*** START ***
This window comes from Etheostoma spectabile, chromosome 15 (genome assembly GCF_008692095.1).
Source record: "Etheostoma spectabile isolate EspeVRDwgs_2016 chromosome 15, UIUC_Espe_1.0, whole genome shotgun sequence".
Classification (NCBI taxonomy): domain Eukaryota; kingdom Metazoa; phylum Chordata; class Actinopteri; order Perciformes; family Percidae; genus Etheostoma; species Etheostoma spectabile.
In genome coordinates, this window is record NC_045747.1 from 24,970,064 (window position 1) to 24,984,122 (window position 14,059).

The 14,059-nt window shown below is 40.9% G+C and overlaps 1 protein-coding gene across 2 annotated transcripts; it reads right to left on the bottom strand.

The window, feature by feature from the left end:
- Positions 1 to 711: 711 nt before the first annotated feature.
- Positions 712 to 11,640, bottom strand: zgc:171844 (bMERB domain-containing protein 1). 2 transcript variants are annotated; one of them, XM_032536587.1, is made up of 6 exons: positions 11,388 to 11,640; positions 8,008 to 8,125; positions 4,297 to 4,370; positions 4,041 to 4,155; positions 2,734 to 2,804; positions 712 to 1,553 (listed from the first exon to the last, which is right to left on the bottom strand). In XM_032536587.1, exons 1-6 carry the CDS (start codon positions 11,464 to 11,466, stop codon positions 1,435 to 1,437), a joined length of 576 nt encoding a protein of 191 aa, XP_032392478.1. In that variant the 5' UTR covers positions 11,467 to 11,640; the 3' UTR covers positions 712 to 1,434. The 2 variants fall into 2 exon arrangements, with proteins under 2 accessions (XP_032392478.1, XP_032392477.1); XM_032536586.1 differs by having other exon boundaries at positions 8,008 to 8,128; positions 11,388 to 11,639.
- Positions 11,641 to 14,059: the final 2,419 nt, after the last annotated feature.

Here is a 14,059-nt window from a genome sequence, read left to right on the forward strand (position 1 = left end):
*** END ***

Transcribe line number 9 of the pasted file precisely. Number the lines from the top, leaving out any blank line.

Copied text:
- Positions 11,641 to 14,059: the final 2,419 nt, after the last annotated feature.